Other Names for This Condition

  • Aceruloplasminemia is also known as:
    • Hereditary ceruloplasmin deficiency
    • CPAMD3
    • Ceruloplasmin deficiency, aceruloplasminemia type
    • Familial apoceruloplasmin deficiency
    • Morisaki kitagawa syndrome

Aceruloplasminemia is a rare genetic condition caused by changes (mutations) in the CP gene. This gene provides instructions for making a protein called ceruloplasmin. Ceruloplasmin is involved in the regulation of iron levels in the body. In people with aceruloplasminemia, the absence or dysfunction of ceruloplasmin leads to iron buildup in various tissues and organs, including the brain.

Individuals affected by aceruloplasminemia may experience a variety of symptoms, including iron accumulation in the brain (neurodegeneration), movement disorders, diabetes, anemia, and vision problems. The severity and age of onset can vary widely between affected individuals.

To learn more about aceruloplasminemia and its genetic inheritance, visit the Genetics Home Reference at the National Library of Medicine.

For further scientific information on aceruloplasminemia, you can refer to the OMIM (Online Mendelian Inheritance in Man) database. OMIM is a comprehensive catalog of human genes and genetic disorders and contains detailed information on aceruloplasminemia, including references to scientific studies and gene-specific resources.

  • OMIM: 604290

If you or a loved one is affected by aceruloplasminemia, you may find additional support and resources through patient advocacy organizations. These organizations can provide information, support, and community for individuals and families affected by rare genetic conditions.

You can also explore clinical trials on aceruloplasminemia and other related diseases on ClinicalTrials.gov. Clinical trials are research studies that aim to develop new treatments or improve existing ones. Participating in a clinical trial can provide access to cutting-edge treatments and contribute to advancing medical knowledge on aceruloplasminemia and related conditions.

Additional Information Resources

  • Advocacy groups: There are several advocacy groups that provide support and resources for individuals and families affected by aceruloplasminemia. These groups can offer information, education, and emotional support to help navigate the challenges of living with this rare condition.
  • Names and synonyms: Aceruloplasminemia is also known as hereditary ceruloplasmin deficiency, iron overload with diabetes, and Kitagawa disease.
  • Genetic testing: Genetic testing can confirm a diagnosis of aceruloplasminemia by identifying changes or mutations in the ceruloplasmin gene. This testing can also be used to assess the inheritance pattern in affected individuals and their family members.
  • Inheritance: Aceruloplasminemia is inherited in an autosomal recessive manner, which means that both copies of the ceruloplasmin gene must have mutations for a person to be affected.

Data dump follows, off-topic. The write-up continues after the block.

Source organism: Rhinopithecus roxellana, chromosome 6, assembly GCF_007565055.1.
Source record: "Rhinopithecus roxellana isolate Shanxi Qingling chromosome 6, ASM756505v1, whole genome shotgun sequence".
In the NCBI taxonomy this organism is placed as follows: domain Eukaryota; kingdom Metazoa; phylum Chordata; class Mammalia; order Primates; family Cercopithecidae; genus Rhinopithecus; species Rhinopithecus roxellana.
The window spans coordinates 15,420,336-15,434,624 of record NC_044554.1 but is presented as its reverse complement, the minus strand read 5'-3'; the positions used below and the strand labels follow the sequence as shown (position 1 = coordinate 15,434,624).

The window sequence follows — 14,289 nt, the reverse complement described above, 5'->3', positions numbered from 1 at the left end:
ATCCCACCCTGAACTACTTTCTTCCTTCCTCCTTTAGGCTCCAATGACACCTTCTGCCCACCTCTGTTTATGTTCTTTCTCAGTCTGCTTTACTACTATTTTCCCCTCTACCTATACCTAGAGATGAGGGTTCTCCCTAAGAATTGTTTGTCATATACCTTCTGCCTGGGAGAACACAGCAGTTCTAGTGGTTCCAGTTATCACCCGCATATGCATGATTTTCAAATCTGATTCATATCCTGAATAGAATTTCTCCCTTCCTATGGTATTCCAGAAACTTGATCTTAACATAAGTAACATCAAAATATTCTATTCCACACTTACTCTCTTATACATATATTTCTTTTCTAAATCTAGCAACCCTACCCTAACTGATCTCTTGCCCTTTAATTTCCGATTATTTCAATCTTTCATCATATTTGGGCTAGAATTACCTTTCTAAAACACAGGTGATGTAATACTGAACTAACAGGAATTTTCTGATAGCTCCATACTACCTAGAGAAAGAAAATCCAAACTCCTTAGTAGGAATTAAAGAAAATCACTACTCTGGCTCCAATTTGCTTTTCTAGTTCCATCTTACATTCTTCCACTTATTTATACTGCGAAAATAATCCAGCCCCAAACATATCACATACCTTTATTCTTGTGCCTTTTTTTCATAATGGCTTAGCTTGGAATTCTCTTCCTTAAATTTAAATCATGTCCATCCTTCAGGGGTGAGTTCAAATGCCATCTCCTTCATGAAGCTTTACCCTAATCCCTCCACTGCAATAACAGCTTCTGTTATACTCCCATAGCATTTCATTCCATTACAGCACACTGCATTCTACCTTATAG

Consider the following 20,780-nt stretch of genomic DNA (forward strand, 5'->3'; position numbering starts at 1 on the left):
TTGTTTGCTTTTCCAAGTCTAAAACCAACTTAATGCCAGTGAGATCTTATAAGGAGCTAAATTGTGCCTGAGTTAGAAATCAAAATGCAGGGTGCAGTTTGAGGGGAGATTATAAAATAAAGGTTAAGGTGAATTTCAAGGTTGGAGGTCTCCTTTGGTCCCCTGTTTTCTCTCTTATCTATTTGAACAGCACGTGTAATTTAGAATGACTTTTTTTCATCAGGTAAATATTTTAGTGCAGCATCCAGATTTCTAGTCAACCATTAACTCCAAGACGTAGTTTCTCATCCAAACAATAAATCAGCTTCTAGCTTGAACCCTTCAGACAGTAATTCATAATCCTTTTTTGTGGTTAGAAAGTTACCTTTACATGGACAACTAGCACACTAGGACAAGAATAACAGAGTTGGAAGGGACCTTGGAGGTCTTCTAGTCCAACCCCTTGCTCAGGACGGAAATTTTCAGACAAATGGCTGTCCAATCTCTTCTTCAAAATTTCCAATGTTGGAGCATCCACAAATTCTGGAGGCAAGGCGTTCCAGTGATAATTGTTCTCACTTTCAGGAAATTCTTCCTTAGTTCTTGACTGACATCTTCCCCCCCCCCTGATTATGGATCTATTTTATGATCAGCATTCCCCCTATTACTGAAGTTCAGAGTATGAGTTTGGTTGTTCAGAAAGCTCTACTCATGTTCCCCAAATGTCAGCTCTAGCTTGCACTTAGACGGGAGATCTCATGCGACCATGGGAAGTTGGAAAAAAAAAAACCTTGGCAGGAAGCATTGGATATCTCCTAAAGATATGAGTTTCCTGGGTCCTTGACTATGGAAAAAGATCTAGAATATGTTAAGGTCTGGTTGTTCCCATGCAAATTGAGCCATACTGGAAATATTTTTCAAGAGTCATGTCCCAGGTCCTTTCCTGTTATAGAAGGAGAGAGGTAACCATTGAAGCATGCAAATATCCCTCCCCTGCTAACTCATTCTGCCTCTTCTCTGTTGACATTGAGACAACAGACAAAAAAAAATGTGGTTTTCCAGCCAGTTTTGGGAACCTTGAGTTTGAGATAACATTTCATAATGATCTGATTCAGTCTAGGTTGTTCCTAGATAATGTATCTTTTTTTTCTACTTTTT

• OMIM catalog: The Online Mendelian Inheritance in Man (OMIM) catalog provides a comprehensive database of genetic disorders. The catalog contains detailed information on the causes, frequency, and inheritance patterns of aceruloplasminemia.
  • Scientific articles: PubMed is a valuable resource for accessing scientific articles related to aceruloplasminemia. These articles can provide more in-depth information on the clinical presentation, diagnosis, and management of the condition.
  • Clinical trials: ClinicalTrials.gov is a database that lists ongoing clinical trials for various diseases, including aceruloplasminemia. These trials may investigate new treatments, interventions, or diagnostic methods for the condition.
  • Genetic counseling: Genetic counseling can provide individuals and families with information about ceruloplasmin-related diseases, including aceruloplasminemia. This counseling helps individuals understand the inheritance pattern, potential risks, and available testing options.
  • Brain iron deposition: Aceruloplasminemia is characterized by abnormal iron deposition in the brain, which can lead to neurological symptoms. Understanding this mechanism can help researchers develop innovative treatment strategies for the condition.
See also  SOX9 gene

Genetic Testing Information

In the context of Aceruloplasminemia, genetic testing provides valuable information for understanding the condition, its causes, and inheritance patterns. It is also helpful in developing resources for patient support and advocacy.

The genetic testing kitagawa helps identify changes in the gene responsible for producing the protein called ceruloplasmin. This protein is affected in individuals with Aceruloplasminemia, a rare condition affecting the brain. Genetic testing can help individuals and their families learn more about the condition and its associated genetic changes.